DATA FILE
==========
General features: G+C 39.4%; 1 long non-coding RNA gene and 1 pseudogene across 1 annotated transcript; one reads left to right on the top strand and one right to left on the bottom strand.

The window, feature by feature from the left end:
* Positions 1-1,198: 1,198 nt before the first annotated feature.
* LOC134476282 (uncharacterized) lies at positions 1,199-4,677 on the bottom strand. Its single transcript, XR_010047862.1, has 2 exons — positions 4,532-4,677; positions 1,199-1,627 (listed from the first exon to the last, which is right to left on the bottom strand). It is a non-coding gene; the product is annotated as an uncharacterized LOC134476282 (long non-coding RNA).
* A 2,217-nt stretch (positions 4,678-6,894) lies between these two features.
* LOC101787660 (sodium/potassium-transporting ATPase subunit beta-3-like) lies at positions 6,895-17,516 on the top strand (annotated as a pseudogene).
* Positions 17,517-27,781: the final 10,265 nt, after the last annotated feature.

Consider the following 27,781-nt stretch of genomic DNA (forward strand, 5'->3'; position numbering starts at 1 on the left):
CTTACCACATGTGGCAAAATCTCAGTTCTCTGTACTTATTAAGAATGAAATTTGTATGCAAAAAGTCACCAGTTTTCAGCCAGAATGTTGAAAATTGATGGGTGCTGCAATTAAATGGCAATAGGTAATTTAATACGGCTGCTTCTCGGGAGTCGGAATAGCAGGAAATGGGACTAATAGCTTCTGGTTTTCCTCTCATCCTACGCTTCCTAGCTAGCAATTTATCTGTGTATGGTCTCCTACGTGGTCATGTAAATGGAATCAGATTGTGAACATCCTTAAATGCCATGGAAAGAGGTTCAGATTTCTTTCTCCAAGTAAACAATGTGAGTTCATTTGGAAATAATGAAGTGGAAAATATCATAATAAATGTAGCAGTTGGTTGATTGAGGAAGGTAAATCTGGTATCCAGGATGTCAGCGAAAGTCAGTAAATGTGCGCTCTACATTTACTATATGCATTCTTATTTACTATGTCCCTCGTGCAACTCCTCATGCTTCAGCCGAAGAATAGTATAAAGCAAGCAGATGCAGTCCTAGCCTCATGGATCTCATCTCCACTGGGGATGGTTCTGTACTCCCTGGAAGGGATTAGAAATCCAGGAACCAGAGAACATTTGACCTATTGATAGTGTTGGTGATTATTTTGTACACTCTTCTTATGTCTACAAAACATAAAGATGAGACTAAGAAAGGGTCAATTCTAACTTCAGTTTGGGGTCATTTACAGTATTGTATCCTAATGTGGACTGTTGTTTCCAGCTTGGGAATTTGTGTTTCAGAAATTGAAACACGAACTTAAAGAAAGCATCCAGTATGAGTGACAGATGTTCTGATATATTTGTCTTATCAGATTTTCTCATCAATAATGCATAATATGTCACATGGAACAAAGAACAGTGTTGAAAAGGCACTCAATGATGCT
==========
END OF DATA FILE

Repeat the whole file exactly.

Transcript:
General features: G+C 39.4%; 1 long non-coding RNA gene and 1 pseudogene across 1 annotated transcript; one reads left to right on the top strand and one right to left on the bottom strand.

The window, feature by feature from the left end:
* Positions 1-1,198: 1,198 nt before the first annotated feature.
* LOC134476282 (uncharacterized) lies at positions 1,199-4,677 on the bottom strand. Its single transcript, XR_010047862.1, has 2 exons — positions 4,532-4,677; positions 1,199-1,627 (listed from the first exon to the last, which is right to left on the bottom strand). It is a non-coding gene; the product is annotated as an uncharacterized LOC134476282 (long non-coding RNA).
* A 2,217-nt stretch (positions 4,678-6,894) lies between these two features.
* LOC101787660 (sodium/potassium-transporting ATPase subunit beta-3-like) lies at positions 6,895-17,516 on the top strand (annotated as a pseudogene).
* Positions 17,517-27,781: the final 10,265 nt, after the last annotated feature.

Consider the following 27,781-nt stretch of genomic DNA (forward strand, 5'->3'; position numbering starts at 1 on the left):
CTTACCACATGTGGCAAAATCTCAGTTCTCTGTACTTATTAAGAATGAAATTTGTATGCAAAAAGTCACCAGTTTTCAGCCAGAATGTTGAAAATTGATGGGTGCTGCAATTAAATGGCAATAGGTAATTTAATACGGCTGCTTCTCGGGAGTCGGAATAGCAGGAAATGGGACTAATAGCTTCTGGTTTTCCTCTCATCCTACGCTTCCTAGCTAGCAATTTATCTGTGTATGGTCTCCTACGTGGTCATGTAAATGGAATCAGATTGTGAACATCCTTAAATGCCATGGAAAGAGGTTCAGATTTCTTTCTCCAAGTAAACAATGTGAGTTCATTTGGAAATAATGAAGTGGAAAATATCATAATAAATGTAGCAGTTGGTTGATTGAGGAAGGTAAATCTGGTATCCAGGATGTCAGCGAAAGTCAGTAAATGTGCGCTCTACATTTACTATATGCATTCTTATTTACTATGTCCCTCGTGCAACTCCTCATGCTTCAGCCGAAGAATAGTATAAAGCAAGCAGATGCAGTCCTAGCCTCATGGATCTCATCTCCACTGGGGATGGTTCTGTACTCCCTGGAAGGGATTAGAAATCCAGGAACCAGAGAACATTTGACCTATTGATAGTGTTGGTGATTATTTTGTACACTCTTCTTATGTCTACAAAACATAAAGATGAGACTAAGAAAGGGTCAATTCTAACTTCAGTTTGGGGTCATTTACAGTATTGTATCCTAATGTGGACTGTTGTTTCCAGCTTGGGAATTTGTGTTTCAGAAATTGAAACACGAACTTAAAGAAAGCATCCAGTATGAGTGACAGATGTTCTGATATATTTGTCTTATCAGATTTTCTCATCAATAATGCATAATATGTCACATGGAACAAAGAACAGTGTTGAAAAGGCACTCAATGATGCT